By:Staff WriterColombo (LNW): A committee of Sri Lanka’s international private creditors sent its first debt rework proposal to the country’s authorities regarding over US $12 billion in bonds outstanding out of total amount of $19.2 billion, official sources with direct knowledge of the matter disclosed.
It is the first bondholder proposal after the island nation of 22 million people defaulted on its debt a year ago. It is a first formal step to engage with the country’s authorities, said one of the officials who asked not to be named because discussions are private.
Details of the proposal were not immediately available.Representatives for the government did not respond to a request for comment. A spokesperson representing the creditor committee declined to comment.
The group of about 30 creditors includes global investment companies Amundi Asset Management, BlackRock, HBK Capital Management and T. Rowe Price Associates.
China, Sri Lanka’s biggest bilateral creditor, did not join the announcement. Bondholders and government officials met in Washington this week, with legal and financial advisers for both sides present, said two officials.
Sri Lanka Finance Minister and the Central Bank have already initiated engagement with appointed advisors of the international and local committees of sovereign bondholders.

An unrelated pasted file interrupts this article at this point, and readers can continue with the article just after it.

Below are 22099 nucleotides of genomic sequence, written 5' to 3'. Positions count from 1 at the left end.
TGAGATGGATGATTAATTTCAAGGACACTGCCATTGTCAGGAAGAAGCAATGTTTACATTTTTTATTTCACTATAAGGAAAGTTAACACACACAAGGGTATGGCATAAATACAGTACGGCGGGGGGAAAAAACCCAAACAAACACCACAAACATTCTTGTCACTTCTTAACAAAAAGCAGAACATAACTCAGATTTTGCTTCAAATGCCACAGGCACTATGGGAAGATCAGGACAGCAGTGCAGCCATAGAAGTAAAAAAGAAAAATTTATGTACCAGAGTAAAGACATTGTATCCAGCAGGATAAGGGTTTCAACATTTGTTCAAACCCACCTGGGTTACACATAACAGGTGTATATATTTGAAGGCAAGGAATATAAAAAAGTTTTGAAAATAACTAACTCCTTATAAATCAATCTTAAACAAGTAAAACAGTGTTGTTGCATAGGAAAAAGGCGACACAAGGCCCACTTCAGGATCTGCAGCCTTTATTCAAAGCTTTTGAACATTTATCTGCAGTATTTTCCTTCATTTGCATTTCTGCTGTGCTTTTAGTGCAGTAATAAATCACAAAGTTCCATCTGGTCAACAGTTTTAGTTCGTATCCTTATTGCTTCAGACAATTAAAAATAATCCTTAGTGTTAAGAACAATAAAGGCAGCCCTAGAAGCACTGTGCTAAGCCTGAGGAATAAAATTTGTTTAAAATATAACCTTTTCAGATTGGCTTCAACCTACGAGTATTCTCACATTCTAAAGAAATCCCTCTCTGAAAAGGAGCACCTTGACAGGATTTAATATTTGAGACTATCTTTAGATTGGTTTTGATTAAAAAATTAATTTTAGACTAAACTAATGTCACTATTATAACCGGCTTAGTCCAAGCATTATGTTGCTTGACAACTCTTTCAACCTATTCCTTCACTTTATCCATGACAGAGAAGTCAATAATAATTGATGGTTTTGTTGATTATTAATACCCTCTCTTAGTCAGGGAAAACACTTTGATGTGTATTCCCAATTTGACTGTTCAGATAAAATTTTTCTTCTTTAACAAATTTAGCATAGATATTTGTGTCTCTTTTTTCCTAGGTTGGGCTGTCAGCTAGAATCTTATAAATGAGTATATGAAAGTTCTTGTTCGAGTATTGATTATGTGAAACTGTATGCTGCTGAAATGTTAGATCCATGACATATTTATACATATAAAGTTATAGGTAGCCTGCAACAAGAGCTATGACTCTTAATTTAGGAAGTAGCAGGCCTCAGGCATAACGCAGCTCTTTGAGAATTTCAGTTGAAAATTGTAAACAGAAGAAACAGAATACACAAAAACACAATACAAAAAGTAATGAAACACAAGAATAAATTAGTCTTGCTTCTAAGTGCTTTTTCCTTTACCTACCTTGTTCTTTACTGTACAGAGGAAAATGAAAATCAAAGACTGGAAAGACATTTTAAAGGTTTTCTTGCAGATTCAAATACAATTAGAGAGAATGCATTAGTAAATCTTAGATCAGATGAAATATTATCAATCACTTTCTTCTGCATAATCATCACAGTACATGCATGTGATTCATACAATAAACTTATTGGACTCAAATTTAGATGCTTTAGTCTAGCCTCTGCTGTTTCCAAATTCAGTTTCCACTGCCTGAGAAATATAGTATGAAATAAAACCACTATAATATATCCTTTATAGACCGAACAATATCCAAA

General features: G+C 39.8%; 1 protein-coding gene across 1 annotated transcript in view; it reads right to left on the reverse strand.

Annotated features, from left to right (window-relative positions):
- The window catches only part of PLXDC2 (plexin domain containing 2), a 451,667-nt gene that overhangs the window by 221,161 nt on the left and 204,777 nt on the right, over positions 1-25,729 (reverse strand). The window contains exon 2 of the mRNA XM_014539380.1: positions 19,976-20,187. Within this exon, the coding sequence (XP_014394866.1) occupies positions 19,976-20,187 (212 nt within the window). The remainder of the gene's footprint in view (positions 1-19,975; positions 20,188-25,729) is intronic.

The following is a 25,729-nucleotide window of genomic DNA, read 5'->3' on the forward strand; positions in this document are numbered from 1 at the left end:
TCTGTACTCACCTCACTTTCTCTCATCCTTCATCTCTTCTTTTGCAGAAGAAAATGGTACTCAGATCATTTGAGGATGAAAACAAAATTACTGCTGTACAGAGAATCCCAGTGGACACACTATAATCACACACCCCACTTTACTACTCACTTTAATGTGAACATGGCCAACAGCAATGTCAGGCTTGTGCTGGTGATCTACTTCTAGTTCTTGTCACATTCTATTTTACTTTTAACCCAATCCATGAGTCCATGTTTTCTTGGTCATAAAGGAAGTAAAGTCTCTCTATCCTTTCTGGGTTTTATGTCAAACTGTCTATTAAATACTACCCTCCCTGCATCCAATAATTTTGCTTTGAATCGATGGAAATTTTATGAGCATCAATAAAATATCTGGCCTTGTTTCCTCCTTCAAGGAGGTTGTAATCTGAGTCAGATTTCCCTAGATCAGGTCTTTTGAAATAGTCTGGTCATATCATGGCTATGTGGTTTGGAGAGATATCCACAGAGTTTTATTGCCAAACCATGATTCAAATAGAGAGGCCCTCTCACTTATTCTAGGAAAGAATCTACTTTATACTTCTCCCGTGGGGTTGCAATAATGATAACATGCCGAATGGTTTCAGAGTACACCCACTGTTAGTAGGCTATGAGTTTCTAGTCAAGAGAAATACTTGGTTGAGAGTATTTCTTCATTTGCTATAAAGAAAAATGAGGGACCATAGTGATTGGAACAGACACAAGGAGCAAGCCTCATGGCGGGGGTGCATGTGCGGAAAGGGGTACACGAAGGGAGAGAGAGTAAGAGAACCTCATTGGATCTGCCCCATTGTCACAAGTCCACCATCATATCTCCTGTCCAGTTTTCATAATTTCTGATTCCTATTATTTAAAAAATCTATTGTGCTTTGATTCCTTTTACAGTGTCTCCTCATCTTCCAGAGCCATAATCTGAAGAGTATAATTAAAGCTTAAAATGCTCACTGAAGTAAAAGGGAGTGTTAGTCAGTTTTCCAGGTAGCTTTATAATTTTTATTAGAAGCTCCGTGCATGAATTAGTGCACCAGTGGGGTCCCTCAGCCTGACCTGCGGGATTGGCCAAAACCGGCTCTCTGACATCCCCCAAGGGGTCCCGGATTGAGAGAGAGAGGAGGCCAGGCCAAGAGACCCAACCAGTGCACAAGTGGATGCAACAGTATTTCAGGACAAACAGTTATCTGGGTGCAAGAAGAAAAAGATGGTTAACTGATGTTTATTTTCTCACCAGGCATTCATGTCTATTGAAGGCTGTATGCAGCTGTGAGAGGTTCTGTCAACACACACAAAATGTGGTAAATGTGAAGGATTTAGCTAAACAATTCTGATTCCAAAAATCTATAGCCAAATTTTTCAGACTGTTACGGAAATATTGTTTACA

Separately, the Paris Club of creditor governments said on Friday it aims to start negotiations to restructure Sri Lanka’s bilateral debt after a committee was set up by French, Japanese and Indian finance ministers, and representatives of Sri Lanka.
ISBs international bondholders have formed another ad-hoc creditor committee sometime back and the group comprises close to 100 members and is led by a steering committee of around 10 members.
The group represents more than 55% of ISBs non-domestic holdings and it is advised by Rothschild and White & Case.
After the COVID pandemic that ruined the tourist sector, a spike in prices of imports following the start of the Ukraine war, and economic mismanagement, Sri Lanka fell into its worst financial crisis in more than seven decades.
Sri Lanka secured last month a $2.9 billion program from the International Monetary Fund to tackle its huge debt burden.